All mountain skis are perhaps the fastest growing area in ski hardware, with all the big brands and plenty of smaller ones leaping like lithe young salmon onto the bandwagon. And it's not an unreasonable desire to have a ski that can take you all over the mountain, from piste to park and into the backcountry, after all the whole mountain is there to be enjoyed.
Not all skis in this category are created equal though and there are a dizzying array of strengths and weaknesses to pick through to find your perfect mountain weapon. Some skis might favour piste, while others will have a penchant for powder at the expense of out and out carving performance, so as always, the first step to finding your 'quiver of one' is to nail down exactly what type of terrain you mostly prefer to ride. The next step in your search is to honestly assess your ability level and try to match that up with a ski, bearing in mind that if you're looking to improve then the ski should have the characteristics to help take you to the next level.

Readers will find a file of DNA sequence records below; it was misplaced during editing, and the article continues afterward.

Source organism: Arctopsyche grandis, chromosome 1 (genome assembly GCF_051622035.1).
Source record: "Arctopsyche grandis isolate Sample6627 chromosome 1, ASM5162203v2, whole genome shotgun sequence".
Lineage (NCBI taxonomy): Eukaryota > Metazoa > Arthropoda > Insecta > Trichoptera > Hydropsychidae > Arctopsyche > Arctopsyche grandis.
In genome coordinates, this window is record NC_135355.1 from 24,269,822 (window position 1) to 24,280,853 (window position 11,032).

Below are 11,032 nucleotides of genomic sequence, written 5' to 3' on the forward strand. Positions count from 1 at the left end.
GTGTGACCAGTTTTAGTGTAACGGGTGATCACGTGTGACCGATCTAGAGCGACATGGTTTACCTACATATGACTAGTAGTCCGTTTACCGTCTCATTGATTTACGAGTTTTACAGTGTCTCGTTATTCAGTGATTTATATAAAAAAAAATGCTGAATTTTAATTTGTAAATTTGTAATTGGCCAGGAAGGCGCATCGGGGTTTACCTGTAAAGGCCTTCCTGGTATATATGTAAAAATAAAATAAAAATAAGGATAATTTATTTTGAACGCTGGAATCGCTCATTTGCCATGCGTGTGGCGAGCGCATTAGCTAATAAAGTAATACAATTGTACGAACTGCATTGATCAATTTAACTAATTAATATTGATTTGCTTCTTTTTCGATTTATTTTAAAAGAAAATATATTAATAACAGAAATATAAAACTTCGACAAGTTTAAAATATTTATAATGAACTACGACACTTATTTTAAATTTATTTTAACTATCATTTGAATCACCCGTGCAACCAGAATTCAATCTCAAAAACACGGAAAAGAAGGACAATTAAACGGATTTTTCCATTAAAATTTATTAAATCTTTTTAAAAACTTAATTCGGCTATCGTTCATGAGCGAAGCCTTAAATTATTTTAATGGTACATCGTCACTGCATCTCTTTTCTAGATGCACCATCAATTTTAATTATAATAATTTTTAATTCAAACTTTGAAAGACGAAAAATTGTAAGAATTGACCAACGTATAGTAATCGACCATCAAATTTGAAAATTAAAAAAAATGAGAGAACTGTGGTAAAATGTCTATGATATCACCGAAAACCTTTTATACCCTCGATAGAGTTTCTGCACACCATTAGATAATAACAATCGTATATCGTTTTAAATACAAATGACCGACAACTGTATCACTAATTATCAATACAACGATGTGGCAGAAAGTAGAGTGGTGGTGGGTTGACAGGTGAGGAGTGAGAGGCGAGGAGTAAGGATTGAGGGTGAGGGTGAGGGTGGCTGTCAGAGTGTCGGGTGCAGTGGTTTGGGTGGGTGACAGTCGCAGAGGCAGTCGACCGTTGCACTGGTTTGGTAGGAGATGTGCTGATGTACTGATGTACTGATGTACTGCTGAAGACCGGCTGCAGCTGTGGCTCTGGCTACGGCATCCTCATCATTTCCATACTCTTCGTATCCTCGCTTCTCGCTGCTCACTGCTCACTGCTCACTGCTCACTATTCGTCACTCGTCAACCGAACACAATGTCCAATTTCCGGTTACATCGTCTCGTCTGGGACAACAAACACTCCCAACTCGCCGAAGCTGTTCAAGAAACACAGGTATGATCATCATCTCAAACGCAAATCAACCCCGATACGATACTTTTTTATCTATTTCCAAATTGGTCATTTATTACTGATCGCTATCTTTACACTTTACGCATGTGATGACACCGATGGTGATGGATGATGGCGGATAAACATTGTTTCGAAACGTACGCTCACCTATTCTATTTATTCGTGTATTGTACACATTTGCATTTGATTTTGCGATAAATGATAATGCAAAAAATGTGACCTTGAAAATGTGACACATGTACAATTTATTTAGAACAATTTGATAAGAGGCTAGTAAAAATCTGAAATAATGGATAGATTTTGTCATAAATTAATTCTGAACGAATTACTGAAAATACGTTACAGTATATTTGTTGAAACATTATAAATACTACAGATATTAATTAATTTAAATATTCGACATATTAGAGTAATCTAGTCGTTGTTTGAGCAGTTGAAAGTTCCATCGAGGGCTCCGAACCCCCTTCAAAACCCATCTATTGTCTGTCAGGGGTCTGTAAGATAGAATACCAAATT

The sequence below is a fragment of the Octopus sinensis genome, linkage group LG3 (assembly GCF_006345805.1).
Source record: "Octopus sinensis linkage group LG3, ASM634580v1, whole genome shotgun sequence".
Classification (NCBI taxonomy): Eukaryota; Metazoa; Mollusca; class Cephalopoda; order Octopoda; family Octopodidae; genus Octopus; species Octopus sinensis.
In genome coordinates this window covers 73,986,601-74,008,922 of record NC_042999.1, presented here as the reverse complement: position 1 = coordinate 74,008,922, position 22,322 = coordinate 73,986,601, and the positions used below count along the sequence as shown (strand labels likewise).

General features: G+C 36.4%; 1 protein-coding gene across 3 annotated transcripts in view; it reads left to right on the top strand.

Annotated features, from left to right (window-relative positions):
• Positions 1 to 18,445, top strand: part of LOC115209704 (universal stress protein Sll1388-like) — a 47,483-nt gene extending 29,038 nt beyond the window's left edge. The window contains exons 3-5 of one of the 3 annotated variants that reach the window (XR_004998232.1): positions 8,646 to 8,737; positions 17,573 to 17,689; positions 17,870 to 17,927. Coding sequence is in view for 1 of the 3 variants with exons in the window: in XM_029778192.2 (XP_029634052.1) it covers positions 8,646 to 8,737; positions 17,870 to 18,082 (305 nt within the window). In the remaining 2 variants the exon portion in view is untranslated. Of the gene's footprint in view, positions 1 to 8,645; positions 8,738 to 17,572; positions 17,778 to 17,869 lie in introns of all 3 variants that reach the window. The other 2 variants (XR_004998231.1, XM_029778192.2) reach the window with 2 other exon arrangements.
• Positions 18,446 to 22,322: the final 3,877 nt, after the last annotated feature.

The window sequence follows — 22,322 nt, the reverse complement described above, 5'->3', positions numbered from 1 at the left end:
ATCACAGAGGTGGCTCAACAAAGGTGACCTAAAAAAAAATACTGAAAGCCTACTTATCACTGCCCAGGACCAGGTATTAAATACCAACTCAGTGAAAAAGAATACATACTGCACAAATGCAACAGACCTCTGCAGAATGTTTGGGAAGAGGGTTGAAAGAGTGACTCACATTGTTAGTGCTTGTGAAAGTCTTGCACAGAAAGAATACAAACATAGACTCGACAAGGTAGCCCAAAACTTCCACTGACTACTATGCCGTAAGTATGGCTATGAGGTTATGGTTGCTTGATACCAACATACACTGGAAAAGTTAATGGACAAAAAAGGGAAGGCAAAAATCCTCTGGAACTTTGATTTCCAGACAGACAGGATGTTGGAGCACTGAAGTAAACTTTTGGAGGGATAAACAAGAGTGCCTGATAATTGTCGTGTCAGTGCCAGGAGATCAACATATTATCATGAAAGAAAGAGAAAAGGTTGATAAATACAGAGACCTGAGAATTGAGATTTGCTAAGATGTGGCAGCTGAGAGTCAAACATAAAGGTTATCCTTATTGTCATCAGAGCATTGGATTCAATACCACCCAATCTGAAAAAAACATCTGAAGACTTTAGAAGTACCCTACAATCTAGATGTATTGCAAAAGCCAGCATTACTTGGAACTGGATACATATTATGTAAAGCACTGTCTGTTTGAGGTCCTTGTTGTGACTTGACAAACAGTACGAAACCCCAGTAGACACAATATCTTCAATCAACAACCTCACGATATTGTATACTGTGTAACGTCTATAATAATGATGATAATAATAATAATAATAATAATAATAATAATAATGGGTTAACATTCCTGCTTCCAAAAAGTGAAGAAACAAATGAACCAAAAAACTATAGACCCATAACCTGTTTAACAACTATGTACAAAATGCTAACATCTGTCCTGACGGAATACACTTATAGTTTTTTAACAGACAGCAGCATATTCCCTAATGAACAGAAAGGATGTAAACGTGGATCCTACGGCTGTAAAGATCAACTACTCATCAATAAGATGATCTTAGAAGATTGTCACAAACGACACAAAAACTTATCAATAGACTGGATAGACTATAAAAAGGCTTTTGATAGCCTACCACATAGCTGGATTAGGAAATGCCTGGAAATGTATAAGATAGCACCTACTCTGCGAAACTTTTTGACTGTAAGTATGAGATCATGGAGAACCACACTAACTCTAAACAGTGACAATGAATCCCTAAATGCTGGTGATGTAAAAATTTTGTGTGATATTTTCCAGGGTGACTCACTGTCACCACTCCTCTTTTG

In a sense there is no 'typical' all mountain ski but it's safe to say that for most things, including ski length, waist width and turn radius, an all mountain ski will sit between a piste and freeride ski.
So, a good all mountain ski will have your type of riding and ability level at the fore of it’s capabilities but that may not suit the next guy in the lift line. Which is why we’ve ridden and rated over 100 pairs to help you whittle down your choices and find your next all mountain slayer.
Elan Ripstick 96 | £490 (M) WINNER
BEST FOR The all-mountain rider in search of ski heaven
The Ripstick 96 is a simple wood core freeride orientated all mountain ski with the addition of full length carbon tubes that strengthen them without adding weight. This produces a lively, responsive ski that is ridiculously fun and confidence-boosting to ride. These skis forgive the odd mistake but when good technique is applied they reward you with countless moments of joy. And this is why the Ripstick 96 was universally adored by every one of our ski test team.
The 96mm width under foot and dreamlike flex pops out of deep snow with no effort at all, and on groomed slopes they make turns a pleasure. Nippy, nimble and light – they slice through even the hardest packed piste conditions. A true all-mountain ski.
Verdict: After an all-mountain ski? The Ripstick 96 should be top of your list, so it tops ours.
Line Chronic | £425 (M)
BEST FOR Freestyle skiers who don’t want to stick to the park